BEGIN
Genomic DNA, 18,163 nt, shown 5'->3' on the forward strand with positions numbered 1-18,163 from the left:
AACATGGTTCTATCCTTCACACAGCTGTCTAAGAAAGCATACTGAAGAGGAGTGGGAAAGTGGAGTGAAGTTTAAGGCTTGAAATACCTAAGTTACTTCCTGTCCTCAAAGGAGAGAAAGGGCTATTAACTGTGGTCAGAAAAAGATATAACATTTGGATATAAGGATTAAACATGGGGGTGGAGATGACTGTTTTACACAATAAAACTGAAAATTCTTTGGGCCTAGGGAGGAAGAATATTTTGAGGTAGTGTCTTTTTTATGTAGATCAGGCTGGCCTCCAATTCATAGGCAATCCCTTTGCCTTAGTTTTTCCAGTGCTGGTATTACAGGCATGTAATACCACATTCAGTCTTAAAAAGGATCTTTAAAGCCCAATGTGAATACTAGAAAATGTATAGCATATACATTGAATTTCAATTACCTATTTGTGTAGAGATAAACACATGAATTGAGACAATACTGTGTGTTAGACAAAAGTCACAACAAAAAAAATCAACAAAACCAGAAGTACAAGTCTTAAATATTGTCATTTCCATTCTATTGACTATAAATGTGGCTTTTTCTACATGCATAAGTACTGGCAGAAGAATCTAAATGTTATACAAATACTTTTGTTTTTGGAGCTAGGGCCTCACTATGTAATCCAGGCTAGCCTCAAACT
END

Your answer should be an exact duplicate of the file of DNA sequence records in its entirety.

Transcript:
Genomic DNA, 18,163 nt, shown 5'->3' on the forward strand with positions numbered 1-18,163 from the left:
AACATGGTTCTATCCTTCACACAGCTGTCTAAGAAAGCATACTGAAGAGGAGTGGGAAAGTGGAGTGAAGTTTAAGGCTTGAAATACCTAAGTTACTTCCTGTCCTCAAAGGAGAGAAAGGGCTATTAACTGTGGTCAGAAAAAGATATAACATTTGGATATAAGGATTAAACATGGGGGTGGAGATGACTGTTTTACACAATAAAACTGAAAATTCTTTGGGCCTAGGGAGGAAGAATATTTTGAGGTAGTGTCTTTTTTATGTAGATCAGGCTGGCCTCCAATTCATAGGCAATCCCTTTGCCTTAGTTTTTCCAGTGCTGGTATTACAGGCATGTAATACCACATTCAGTCTTAAAAAGGATCTTTAAAGCCCAATGTGAATACTAGAAAATGTATAGCATATACATTGAATTTCAATTACCTATTTGTGTAGAGATAAACACATGAATTGAGACAATACTGTGTGTTAGACAAAAGTCACAACAAAAAAAATCAACAAAACCAGAAGTACAAGTCTTAAATATTGTCATTTCCATTCTATTGACTATAAATGTGGCTTTTTCTACATGCATAAGTACTGGCAGAAGAATCTAAATGTTATACAAATACTTTTGTTTTTGGAGCTAGGGCCTCACTATGTAATCCAGGCTAGCCTCAAACT